George Kenneth Griffey Jr. silently exited baseball on Wednesday, but nothing about his career was quiet.
He was a generation’s favorite player. Ask baseball fans between the ages of 20 and 30 who their favorite player was and Griffey will get the most votes — easily. He was always the “coolest” player in the game — the guy with his hat backwards in batting practice, crushing perfectly parabolic homers with that pretty left-handed swing. He leapt over center field walls and robbed home runs on what seemed like a nightly basis. He could throw and run and hit for average, too. Griffey was a five-tool player, no doubt about it.
I was fortunate enough to see Griffey play in person three times. Since I’m a bit of a nerd and keep all my tickets, I know which games these were. The first was on August 17, 1996, my older brother’s 14th birthday. Griffey was Brian’s favorite player, and Junior delivered for him that day at Yankee Stadium. In my ticket book I noted that “Griffey carried the team.” Thanks to the Internet, I know that this means he got three hits, including a home run, in a 10-3 Seattle win.
I saw Griffey again in 2005 at Shea Stadium against the Mets, when he was with the Cincinnati Reds. The last time I saw him was in ’06, again at Shea, when Griffey’s 548th career homer gave Cincy the lead and tied him with Mike Schmidt for 11th on the all-time list.
In addition to these in-game moments, I’ll remember Griffey for: putting his name behind one of the great video games of all time (even a sub-par gamer like myself regularly hit 650-foot bombs with Griffey, whose “batting circle” was the size of a hula hoop); his appearances in television shows “The Fresh Prince of Bel-Air” (when Hilary mistakes him for an NFL quarterback) and “The Simpson’s” (his enormous head prevents him from playing in the softball game), and the movie “Little Big League” (where he breaks viewers’ hearts by running a half-mile and robbing a home run to end the Twins’ season); an article I read about MLB’s ridiculous “Turn Ahead the Clock” promotion, for which Griffey encouraged his Seattle teammates to cut the sleeves on the t-shirts under their sleeveless jerseys, among other things (definitely worth a read).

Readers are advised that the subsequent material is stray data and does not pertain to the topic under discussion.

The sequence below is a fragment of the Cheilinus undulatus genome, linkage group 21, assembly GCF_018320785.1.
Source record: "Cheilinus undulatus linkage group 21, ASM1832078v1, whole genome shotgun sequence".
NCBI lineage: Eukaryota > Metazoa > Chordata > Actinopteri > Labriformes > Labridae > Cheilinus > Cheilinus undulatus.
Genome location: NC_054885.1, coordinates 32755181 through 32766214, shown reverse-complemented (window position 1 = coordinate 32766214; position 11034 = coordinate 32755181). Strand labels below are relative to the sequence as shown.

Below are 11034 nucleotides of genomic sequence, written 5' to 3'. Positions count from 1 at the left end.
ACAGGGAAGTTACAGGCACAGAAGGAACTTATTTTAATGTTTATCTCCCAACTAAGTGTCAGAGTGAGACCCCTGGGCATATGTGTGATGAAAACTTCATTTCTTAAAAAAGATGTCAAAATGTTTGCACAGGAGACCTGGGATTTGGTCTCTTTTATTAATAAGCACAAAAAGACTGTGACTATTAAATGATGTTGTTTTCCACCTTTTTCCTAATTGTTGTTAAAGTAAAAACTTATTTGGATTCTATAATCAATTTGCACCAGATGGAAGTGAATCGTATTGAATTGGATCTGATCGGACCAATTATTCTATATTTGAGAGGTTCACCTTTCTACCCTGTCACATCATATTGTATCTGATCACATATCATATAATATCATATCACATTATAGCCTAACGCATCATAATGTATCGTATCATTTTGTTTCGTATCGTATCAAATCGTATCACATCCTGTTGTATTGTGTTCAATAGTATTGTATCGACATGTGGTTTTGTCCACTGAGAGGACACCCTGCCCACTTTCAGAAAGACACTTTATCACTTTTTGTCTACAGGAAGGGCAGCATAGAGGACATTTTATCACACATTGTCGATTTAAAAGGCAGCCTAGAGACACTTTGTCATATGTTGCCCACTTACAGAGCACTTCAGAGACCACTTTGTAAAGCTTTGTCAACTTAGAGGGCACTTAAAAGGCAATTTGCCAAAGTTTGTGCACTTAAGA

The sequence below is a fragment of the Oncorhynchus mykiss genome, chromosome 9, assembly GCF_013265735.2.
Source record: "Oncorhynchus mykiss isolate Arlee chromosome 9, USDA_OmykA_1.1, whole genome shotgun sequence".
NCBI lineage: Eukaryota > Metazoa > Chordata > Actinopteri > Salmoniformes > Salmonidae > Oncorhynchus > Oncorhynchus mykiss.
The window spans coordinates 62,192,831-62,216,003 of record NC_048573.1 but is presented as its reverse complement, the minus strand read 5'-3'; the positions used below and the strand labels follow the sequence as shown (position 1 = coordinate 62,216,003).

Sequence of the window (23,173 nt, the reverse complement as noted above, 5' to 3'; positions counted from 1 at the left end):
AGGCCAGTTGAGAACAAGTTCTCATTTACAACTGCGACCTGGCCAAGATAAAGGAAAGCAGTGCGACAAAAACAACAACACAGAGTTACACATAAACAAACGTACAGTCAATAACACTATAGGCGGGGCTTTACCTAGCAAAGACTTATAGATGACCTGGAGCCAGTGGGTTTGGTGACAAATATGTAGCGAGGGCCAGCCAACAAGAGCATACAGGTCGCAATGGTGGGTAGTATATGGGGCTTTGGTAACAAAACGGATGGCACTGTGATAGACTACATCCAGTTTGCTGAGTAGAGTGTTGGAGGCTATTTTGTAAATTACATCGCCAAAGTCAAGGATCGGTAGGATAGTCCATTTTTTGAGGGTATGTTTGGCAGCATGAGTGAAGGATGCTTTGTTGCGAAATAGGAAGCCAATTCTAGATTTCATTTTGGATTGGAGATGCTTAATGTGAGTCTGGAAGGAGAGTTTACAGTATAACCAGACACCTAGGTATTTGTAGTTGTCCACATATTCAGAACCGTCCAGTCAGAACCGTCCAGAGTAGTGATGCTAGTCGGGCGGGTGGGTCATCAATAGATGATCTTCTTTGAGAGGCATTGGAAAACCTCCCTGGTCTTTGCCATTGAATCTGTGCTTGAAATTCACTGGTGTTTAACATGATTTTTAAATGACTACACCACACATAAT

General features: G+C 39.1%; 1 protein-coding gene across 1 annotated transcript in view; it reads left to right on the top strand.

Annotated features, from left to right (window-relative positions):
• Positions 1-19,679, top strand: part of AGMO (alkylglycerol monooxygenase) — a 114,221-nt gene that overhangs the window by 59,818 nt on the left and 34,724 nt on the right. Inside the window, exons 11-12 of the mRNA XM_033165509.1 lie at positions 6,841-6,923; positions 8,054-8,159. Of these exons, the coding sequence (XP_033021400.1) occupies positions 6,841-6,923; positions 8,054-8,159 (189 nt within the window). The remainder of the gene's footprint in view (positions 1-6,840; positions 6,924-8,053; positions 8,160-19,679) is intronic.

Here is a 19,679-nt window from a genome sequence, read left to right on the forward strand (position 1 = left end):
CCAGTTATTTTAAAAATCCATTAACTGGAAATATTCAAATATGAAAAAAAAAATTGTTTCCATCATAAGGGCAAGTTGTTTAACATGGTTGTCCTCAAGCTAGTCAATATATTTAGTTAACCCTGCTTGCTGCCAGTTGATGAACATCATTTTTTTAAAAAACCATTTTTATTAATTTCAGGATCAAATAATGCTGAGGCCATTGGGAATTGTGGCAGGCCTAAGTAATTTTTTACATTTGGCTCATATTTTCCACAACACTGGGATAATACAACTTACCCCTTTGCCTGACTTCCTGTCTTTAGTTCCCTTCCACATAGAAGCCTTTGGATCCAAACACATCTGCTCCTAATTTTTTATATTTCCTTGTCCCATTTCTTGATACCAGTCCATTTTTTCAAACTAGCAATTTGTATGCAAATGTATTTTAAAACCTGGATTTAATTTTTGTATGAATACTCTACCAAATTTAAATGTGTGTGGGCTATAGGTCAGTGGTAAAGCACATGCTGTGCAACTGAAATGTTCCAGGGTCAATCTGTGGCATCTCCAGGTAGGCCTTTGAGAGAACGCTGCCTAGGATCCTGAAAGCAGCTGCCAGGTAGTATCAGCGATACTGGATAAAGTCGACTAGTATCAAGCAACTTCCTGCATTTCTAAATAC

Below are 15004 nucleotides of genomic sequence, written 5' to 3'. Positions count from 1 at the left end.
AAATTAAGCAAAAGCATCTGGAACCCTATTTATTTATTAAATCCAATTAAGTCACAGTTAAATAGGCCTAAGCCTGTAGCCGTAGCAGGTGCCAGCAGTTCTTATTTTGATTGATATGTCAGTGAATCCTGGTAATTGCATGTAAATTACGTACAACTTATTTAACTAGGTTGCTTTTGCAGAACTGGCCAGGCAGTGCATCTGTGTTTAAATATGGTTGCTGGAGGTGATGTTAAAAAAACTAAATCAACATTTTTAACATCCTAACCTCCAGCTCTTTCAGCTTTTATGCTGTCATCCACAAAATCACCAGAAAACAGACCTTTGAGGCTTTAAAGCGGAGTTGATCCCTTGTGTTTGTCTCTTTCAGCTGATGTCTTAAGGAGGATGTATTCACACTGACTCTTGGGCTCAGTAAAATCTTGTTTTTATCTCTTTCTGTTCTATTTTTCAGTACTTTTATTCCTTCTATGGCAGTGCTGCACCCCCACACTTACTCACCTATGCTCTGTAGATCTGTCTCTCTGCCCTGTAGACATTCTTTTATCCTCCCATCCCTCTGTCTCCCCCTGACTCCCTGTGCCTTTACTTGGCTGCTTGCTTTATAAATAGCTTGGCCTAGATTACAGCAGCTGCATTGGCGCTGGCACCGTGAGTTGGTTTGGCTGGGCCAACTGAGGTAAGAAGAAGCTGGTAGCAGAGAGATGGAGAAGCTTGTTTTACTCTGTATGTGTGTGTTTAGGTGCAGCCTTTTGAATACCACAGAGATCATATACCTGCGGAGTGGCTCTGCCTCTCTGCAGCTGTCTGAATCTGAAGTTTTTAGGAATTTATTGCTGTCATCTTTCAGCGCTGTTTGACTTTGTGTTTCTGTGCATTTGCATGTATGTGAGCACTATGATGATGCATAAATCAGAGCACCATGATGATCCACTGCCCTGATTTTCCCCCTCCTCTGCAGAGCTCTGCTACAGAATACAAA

But perhaps Griffey will be remembered most for something he didn’t do: steroids. He was a naturally-gifted slugger who hit a lot of home runs in his prime and — get this — fewer home runs as he got older.
Just as it’s sad to think about his potential career numbers had it not been for his injuries (and the strike), it was upsetting to watch Griffey’s skills diminish. But at the same time, it was refreshing. The steroid era made us forget that guys aren’t supposed to go from 18 homers to 55 in their twilight years.
Griffey reminded us that even the superstars lose their powers. When he had his, though, there was no better player to watch.